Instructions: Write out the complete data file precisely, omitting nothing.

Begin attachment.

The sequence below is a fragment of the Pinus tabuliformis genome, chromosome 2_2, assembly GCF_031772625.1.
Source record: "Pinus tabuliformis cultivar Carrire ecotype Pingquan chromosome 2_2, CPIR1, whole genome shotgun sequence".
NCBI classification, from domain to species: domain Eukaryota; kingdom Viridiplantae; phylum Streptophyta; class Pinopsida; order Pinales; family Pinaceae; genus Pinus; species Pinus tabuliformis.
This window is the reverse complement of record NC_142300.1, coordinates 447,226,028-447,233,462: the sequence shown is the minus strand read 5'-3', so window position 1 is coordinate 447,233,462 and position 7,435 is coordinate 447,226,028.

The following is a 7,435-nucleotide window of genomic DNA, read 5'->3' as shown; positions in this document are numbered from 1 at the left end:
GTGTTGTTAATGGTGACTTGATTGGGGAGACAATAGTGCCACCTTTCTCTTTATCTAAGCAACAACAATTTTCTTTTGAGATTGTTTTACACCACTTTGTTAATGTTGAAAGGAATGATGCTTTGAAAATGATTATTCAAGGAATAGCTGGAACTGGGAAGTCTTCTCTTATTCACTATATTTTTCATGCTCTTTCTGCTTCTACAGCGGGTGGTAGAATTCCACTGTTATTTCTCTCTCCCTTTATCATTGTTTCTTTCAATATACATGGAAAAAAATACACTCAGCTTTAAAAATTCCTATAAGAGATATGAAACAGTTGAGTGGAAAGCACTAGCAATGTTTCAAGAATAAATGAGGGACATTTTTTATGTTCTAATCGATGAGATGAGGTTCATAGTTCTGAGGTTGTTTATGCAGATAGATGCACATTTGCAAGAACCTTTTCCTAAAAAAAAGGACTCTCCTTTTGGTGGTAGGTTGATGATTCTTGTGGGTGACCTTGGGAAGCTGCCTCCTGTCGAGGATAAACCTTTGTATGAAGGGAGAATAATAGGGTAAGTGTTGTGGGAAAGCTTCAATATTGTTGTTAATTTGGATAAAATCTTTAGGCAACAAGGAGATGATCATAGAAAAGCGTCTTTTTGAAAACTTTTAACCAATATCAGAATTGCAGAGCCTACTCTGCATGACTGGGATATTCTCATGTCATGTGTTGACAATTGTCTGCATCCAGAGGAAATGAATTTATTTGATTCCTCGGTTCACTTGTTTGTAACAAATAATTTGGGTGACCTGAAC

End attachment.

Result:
The sequence below is a fragment of the Pinus tabuliformis genome, chromosome 2_2, assembly GCF_031772625.1.
Source record: "Pinus tabuliformis cultivar Carrire ecotype Pingquan chromosome 2_2, CPIR1, whole genome shotgun sequence".
NCBI classification, from domain to species: domain Eukaryota; kingdom Viridiplantae; phylum Streptophyta; class Pinopsida; order Pinales; family Pinaceae; genus Pinus; species Pinus tabuliformis.
This window is the reverse complement of record NC_142300.1, coordinates 447,226,028-447,233,462: the sequence shown is the minus strand read 5'-3', so window position 1 is coordinate 447,233,462 and position 7,435 is coordinate 447,226,028.

The following is a 7,435-nucleotide window of genomic DNA, read 5'->3' as shown; positions in this document are numbered from 1 at the left end:
GTGTTGTTAATGGTGACTTGATTGGGGAGACAATAGTGCCACCTTTCTCTTTATCTAAGCAACAACAATTTTCTTTTGAGATTGTTTTACACCACTTTGTTAATGTTGAAAGGAATGATGCTTTGAAAATGATTATTCAAGGAATAGCTGGAACTGGGAAGTCTTCTCTTATTCACTATATTTTTCATGCTCTTTCTGCTTCTACAGCGGGTGGTAGAATTCCACTGTTATTTCTCTCTCCCTTTATCATTGTTTCTTTCAATATACATGGAAAAAAATACACTCAGCTTTAAAAATTCCTATAAGAGATATGAAACAGTTGAGTGGAAAGCACTAGCAATGTTTCAAGAATAAATGAGGGACATTTTTTATGTTCTAATCGATGAGATGAGGTTCATAGTTCTGAGGTTGTTTATGCAGATAGATGCACATTTGCAAGAACCTTTTCCTAAAAAAAAGGACTCTCCTTTTGGTGGTAGGTTGATGATTCTTGTGGGTGACCTTGGGAAGCTGCCTCCTGTCGAGGATAAACCTTTGTATGAAGGGAGAATAATAGGGTAAGTGTTGTGGGAAAGCTTCAATATTGTTGTTAATTTGGATAAAATCTTTAGGCAACAAGGAGATGATCATAGAAAAGCGTCTTTTTGAAAACTTTTAACCAATATCAGAATTGCAGAGCCTACTCTGCATGACTGGGATATTCTCATGTCATGTGTTGACAATTGTCTGCATCCAGAGGAAATGAATTTATTTGATTCCTCGGTTCACTTGTTTGTAACAAATAATTTGGGTGACCTGAAC